After an absence of over 400 years, the native Beaver is coming back to Sussex. These natural ecosystem engineers, which help so much with natural flood management, wildlife regeneration, water resources and water quality, were hunted to extinction in the UK in the 16th Century. Sussex Wildlife Trust recognises the important role that these nocturnal animals play in restoring the natural life support systems that we rely on, and we are working with local landowners to find appropriate sites for their re-introduction to Sussex.
In 2020, the Knepp Estate had a licence approved by Defra to introduce Beavers into a 250 ha partially fenced area of the Knepp estate in West Sussex. The National Trust also had approval to bring Beavers back to Valewood at Black Down in the north of Sussex. Two pairs of Beavers will be released into a dedicated area of Knepp, and at least two other pairs at Valewood for a 5 year period, to see how they settle into and adapt their new environment. The Beavers will have plenty of space to roam free and to do what they do best.
Beavers and wetlands
The extinction of Beavers has had a profound effect on their former surroundings, and the health of our aquatic ecosystems. The Beaver re-introductions will use the natural instincts of a native animal as a tool for restoring important wetlands. At least 80% of the UK’s natural wetlands have been damaged or destroyed in the past, and in Sussex it is probably closer to 95%. Wetlands are some of the most biodiverse areas on the planet, and are fantastic carbon sinks, helping to buffer us against climate change too.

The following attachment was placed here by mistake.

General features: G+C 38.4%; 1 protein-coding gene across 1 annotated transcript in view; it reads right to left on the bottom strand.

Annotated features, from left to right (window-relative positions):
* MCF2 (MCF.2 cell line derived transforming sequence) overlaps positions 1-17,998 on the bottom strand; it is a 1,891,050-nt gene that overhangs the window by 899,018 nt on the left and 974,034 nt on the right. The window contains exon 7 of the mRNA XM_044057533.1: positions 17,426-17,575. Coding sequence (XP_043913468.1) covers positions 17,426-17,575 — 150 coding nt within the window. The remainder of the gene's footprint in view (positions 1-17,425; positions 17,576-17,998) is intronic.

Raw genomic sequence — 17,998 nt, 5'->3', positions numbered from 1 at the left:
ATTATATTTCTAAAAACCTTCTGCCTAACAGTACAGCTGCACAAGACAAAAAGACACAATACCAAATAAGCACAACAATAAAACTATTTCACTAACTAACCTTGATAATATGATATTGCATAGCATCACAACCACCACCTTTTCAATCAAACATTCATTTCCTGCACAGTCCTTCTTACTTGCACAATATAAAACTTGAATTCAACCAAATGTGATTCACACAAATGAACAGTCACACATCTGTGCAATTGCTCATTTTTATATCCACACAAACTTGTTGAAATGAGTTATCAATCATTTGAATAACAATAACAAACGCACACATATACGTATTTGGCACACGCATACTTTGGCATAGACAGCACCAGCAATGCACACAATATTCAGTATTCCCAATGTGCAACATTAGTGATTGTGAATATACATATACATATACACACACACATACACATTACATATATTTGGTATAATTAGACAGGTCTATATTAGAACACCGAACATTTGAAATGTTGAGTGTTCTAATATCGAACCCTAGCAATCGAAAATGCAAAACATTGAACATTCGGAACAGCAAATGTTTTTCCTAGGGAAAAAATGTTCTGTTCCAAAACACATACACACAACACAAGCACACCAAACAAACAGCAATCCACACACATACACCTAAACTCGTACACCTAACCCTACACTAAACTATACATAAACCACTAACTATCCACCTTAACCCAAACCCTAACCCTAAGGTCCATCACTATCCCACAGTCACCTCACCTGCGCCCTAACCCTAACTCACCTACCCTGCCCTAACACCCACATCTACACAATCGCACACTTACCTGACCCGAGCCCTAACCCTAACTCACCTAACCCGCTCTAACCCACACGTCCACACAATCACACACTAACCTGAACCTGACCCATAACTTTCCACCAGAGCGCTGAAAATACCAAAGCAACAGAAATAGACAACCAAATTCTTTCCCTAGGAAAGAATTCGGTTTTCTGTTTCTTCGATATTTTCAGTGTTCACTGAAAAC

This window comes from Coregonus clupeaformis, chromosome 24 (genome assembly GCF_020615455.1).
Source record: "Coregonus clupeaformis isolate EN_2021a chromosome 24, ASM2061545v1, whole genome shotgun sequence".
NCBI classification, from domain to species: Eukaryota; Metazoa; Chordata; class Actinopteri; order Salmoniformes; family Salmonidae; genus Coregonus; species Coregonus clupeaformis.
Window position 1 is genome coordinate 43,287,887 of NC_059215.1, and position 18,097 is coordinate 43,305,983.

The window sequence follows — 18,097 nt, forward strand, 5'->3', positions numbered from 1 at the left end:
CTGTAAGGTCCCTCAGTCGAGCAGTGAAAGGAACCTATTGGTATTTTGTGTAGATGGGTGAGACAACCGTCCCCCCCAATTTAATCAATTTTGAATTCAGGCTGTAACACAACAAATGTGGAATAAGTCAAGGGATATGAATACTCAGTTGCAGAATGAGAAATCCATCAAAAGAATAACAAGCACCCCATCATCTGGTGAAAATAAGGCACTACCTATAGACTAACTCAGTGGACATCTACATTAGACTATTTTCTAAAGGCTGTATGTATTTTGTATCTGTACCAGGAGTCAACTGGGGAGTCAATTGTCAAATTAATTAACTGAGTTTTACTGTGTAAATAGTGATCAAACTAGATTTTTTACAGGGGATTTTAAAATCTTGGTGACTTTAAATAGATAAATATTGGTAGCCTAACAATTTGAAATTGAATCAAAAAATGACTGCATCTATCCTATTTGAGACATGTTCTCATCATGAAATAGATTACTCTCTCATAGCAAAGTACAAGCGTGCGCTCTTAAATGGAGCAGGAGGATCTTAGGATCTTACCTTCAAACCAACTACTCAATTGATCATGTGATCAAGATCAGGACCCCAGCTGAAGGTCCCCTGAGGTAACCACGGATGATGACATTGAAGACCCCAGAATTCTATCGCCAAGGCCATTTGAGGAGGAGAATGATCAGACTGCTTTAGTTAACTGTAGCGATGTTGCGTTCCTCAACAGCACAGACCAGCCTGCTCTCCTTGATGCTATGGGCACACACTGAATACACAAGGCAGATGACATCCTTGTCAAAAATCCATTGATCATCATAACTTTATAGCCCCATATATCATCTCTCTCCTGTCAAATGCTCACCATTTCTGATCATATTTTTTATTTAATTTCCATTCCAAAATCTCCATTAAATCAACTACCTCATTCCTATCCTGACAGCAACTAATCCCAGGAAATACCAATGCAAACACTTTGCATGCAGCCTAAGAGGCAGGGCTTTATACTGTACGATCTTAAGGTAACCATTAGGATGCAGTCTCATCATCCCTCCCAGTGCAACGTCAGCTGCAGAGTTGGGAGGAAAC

Beavers as a keystone species
Beavers are a great example of how keystone wildlife species help to reverse other declines in wildlife, as well as helping to reduce pollution and siltation, increase natural fish stocks and more. Beavers play an integral part in buffering our landscapes from flooding and drought, and creating thriving wetland habitats for a whole range of other wildlife. Beavers are recognised as a ‘keystone species’ – a species without which whole ecosystems collapse. Bringing beavers back to Sussex will start to show us what a healthy Sussex wetland truly looks like.
Beavers and people
Sussex Wildlife Trust hope that local people and future generations can once again get to know these intriguing animals as a local Sussex species. Our intention is not to sustain an enclosed population of captive Beavers, but to investigate the potential for Beavers to be slowly re-integrated into our landscapes at a catchment scale. It has been a long time since Beavers have been part of our landscapes however, so we need to re-introduce people back to the Beavers too. Beaver reintroductions necessarily work closely with local landowners and others to inform them about the pros and cons of having Beavers in their landscape. These captive Beaver populations will enable us to show people what to expect, and how Beavers might transform our local landscapes. We also hope that people will give these quiet, nocturnal animals some space whilst they adjust to their new surroundings.
The Sussex Beaver Group
The Sussex Beaver Group is led by Sussex Wildlife Trust in partnership with the Knepp Estate, The National Trust, The University of Exeter, Beaver Trust, Southern Water, Natural England, the Environment Agency, National Farmers Union, The High Weald AONB, the South Downs National Park and the Ouse and Adur Rivers Trust. The aim of the group is to understand the impact of beavers in the Sussex landscape and to support others who may have an interest in applying for a licence.
Expert advice is provided by Mark Elliott of the Devon Beaver Trial and Roisin Campbell-Palmer, an independent Beaver consultant.